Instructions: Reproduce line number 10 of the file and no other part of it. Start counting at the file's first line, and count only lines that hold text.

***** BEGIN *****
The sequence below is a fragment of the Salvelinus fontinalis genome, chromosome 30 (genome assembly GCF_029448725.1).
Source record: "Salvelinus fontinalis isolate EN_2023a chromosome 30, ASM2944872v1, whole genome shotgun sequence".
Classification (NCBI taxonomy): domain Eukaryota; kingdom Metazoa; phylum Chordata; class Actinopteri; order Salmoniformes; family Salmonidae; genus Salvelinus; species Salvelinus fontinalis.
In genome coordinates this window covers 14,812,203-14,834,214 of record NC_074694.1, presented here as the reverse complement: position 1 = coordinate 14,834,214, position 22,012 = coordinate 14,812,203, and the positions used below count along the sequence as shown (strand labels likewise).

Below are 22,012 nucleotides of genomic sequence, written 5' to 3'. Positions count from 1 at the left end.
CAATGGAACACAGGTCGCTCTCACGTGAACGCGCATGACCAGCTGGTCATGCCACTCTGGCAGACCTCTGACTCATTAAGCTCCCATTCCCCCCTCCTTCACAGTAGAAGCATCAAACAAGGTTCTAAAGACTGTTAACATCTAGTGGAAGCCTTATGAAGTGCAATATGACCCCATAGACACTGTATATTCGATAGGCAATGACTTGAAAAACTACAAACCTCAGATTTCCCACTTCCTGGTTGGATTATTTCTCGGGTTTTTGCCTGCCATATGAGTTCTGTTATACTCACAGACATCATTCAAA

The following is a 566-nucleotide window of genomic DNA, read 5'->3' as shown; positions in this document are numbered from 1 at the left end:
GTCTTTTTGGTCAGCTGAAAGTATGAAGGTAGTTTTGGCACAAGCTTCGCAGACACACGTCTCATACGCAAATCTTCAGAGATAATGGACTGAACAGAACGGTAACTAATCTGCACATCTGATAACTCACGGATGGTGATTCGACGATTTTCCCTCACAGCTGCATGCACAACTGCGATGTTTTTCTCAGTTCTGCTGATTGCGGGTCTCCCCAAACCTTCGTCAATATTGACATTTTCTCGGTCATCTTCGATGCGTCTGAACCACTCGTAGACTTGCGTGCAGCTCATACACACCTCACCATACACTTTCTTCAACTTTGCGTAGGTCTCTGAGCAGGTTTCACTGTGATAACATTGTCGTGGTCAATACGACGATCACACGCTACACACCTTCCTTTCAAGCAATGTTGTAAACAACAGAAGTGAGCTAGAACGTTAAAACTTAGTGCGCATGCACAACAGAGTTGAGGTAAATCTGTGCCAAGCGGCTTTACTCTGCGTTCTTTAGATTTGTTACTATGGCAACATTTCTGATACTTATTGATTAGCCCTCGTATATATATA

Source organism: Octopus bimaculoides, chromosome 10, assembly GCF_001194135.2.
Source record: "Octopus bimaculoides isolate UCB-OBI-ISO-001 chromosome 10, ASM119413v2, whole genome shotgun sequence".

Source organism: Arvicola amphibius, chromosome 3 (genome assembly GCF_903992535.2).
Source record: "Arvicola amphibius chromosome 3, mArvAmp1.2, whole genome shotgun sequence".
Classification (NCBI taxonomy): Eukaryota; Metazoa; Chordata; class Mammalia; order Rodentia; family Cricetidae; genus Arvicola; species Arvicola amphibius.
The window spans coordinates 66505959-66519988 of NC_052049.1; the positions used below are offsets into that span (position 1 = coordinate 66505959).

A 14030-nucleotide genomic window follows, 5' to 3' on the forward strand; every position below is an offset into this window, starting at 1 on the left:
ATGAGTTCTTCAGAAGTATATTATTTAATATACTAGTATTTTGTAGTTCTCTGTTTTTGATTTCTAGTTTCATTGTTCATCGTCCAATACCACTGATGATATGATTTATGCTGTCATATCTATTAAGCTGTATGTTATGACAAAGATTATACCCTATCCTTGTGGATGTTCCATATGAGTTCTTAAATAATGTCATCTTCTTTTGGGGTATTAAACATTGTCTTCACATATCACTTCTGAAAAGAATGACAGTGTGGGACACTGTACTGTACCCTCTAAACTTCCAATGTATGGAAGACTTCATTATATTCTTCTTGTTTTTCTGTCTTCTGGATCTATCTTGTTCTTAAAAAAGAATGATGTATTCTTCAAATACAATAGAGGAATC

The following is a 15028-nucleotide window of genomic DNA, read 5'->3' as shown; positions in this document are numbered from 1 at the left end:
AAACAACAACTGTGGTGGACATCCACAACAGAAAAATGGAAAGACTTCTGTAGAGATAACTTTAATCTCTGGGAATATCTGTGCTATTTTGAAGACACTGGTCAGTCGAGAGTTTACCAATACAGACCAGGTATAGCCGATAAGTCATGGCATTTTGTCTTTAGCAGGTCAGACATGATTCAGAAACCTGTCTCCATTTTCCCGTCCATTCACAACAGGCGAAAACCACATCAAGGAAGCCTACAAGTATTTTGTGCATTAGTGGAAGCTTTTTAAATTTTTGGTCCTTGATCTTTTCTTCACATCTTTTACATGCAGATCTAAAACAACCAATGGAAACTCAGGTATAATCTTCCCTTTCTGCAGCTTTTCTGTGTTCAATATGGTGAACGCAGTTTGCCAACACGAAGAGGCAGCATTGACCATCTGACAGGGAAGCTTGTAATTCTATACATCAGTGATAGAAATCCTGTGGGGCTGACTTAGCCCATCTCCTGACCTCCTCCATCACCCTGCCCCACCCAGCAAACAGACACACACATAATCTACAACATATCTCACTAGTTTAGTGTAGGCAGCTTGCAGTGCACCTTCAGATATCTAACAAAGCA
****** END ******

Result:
Source record: "Octopus bimaculoides isolate UCB-OBI-ISO-001 chromosome 10, ASM119413v2, whole genome shotgun sequence".